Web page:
What do you know about Coral Reefs?

by Ivy-Maria Williams

Coral reefs are some of the most diverse ecosystems in the world. These colonies of coral polyps (known as animal who are primarily responsible for building reefs) not only bring beauty to this earth, but help consume carbon monoxide from toxic human activity.  As a collective, they contribute to the welfare of other terrestrial and aquatic ecosystems as well as humans.

Why reefs are important to land:

  • Protect coastlines from tropical storms and erosion
  • Kelp forests in reefs capture 20 times more carbon than land forests
  • Certain species can be used as fertilizer
  • Can lessen wave energy by up to 97%, protecting us from tsunamis and storms

 Why reefs are important to the sea:

  • 25% of the oceans fish depend on coral reefs to survive
  • Home to the most diverse and plentiful species
  • They restore parts of the ocean that don’t receive enough oxygen to sustain life
  • Recycle waste and are self-sustaining even in marine deserts
  • Provide oxygen

 Why reefs are important to humans:

  • Provide jobs for local communities
  • Source of healthy food for at least 500 million people worldwide
  • Have an estimated global value of 8.3 trillion dollars each year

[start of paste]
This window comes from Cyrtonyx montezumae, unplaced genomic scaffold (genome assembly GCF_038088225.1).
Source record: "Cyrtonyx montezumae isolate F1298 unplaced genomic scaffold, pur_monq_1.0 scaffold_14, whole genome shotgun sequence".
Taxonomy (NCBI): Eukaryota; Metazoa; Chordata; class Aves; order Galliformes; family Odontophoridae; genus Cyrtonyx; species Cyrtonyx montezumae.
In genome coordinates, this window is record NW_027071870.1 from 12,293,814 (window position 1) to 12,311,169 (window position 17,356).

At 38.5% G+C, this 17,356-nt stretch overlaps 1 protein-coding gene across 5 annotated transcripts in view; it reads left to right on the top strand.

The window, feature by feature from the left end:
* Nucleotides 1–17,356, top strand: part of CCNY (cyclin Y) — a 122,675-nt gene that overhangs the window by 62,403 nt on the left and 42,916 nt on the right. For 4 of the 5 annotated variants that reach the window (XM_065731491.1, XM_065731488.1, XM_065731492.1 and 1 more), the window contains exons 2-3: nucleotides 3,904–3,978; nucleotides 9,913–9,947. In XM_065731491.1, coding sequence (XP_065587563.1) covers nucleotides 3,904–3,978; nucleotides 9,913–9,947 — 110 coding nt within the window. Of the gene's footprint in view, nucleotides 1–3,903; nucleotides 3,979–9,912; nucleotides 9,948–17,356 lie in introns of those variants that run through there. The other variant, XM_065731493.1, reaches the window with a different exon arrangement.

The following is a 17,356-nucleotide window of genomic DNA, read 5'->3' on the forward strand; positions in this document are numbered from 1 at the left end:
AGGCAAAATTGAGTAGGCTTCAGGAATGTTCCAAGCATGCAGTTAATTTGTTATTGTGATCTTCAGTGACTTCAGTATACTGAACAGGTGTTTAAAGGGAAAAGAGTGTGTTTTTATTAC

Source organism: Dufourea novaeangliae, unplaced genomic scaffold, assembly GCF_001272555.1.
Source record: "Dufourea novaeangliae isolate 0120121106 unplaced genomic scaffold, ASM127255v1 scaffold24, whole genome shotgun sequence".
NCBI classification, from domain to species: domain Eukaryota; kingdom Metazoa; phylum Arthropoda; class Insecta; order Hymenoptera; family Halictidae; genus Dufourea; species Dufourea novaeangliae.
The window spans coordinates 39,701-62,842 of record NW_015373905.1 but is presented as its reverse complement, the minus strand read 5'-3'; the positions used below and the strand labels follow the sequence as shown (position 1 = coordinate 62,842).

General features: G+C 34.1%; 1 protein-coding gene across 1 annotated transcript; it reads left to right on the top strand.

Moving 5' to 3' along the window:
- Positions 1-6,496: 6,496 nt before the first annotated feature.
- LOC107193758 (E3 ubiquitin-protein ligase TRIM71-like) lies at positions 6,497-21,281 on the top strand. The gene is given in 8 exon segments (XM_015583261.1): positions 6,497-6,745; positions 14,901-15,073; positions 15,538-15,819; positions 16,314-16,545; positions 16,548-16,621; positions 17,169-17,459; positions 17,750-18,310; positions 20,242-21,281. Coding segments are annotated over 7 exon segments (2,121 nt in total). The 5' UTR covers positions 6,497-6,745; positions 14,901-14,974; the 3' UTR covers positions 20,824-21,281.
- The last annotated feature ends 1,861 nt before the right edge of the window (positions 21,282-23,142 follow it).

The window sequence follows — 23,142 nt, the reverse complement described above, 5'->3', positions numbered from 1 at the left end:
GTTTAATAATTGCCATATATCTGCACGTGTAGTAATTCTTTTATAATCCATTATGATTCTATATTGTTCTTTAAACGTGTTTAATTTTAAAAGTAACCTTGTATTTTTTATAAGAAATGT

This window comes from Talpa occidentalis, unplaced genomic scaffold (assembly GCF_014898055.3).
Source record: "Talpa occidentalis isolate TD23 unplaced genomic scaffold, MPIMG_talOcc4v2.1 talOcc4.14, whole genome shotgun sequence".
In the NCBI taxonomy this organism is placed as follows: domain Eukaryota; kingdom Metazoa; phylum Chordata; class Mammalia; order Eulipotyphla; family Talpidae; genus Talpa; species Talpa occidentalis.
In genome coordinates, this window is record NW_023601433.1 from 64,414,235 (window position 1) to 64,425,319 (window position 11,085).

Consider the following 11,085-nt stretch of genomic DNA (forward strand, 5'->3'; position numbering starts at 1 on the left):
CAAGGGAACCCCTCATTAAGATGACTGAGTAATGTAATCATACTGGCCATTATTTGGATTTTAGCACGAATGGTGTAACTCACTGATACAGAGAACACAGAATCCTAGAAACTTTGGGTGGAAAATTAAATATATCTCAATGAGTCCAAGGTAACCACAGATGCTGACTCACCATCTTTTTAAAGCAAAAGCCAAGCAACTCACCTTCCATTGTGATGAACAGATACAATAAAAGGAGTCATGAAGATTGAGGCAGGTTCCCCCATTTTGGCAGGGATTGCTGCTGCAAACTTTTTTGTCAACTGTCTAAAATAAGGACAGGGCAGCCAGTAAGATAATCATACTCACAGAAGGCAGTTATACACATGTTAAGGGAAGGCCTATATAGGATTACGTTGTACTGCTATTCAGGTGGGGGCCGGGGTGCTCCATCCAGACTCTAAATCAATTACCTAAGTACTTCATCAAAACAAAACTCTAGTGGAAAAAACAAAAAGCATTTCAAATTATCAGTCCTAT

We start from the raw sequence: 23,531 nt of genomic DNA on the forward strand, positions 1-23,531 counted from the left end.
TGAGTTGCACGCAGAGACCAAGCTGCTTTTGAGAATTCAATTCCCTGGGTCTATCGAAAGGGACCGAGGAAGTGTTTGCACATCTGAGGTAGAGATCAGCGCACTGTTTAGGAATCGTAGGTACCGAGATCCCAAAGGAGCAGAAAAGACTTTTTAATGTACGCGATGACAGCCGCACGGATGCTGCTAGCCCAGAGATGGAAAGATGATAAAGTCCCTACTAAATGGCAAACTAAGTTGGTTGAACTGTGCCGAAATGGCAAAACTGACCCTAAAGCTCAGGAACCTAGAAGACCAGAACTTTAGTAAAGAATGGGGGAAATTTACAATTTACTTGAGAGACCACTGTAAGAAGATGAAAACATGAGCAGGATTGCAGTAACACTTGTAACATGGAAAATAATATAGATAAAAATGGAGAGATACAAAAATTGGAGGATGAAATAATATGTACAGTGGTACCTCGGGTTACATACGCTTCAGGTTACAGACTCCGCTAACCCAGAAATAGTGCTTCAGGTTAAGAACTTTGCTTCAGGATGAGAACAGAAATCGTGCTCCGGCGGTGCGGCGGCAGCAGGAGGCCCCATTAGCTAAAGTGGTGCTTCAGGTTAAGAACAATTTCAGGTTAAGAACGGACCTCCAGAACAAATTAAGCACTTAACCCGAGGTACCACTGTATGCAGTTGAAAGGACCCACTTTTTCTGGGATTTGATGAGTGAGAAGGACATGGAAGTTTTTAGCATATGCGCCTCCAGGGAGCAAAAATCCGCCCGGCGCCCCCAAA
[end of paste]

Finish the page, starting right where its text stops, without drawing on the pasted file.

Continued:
• Certain extracts can be used for medicine

Why are coral reefs dying and what happens if they do?

Due to the mindless actions that humans incorporate into their daily lives, coral reefs are harmed.  Overfishing, dynamite and cyanide use, live coral collecting, leaking fuel and paint, and even wearing harmful sunscreen in the ocean are specific harms to the reefs.

The after effect is algae overproducing therefore changing the native ecosystem entirely. This can also decrease the success of reproduction in corals, which makes them die slowly.

Another rising factor is the every so common: Greenhouse gas(es)  and pollution. When ocean temperatures rise, storm patterns change, leading to the bleaching of corals and making them more susceptible to destruction during storms. If coral reefs die out because of our carelessness, countless organisms will die and the Earth will be damaged far beyond repair. Our well-being will be in question, also. 

How are people saving coral reefs and how you can help?

An organization called NOAA helps restore coral reefs by planting nursery-grown corals back to the reefs and making sure habitat is suitable for natural coral growth. Doing this helps build the resilience to threats like climate change. The one way to ensure coral reef protection is to decrease global warming.

Another organization calls themselves the Coral Gardeners. Having a huge celebrity backing, they give you access to adopting a coral reef and keeping track of the re-planting process from start to finish.

We can’t take back the damage that has been done by pollution, but we can change our toxic ways and help the bleached reefs in need. Feeling hands on? Many organizations are waiting for you email that says you would love to become a volunteer.

Coral reefs are essential to the well-being of people and our general ecosystem. Advocating for their protection is advocating for the future of millions of known and unknown species and humanity,

Sources: NOAA / Coral Gardeners / NHM / OSU EDU

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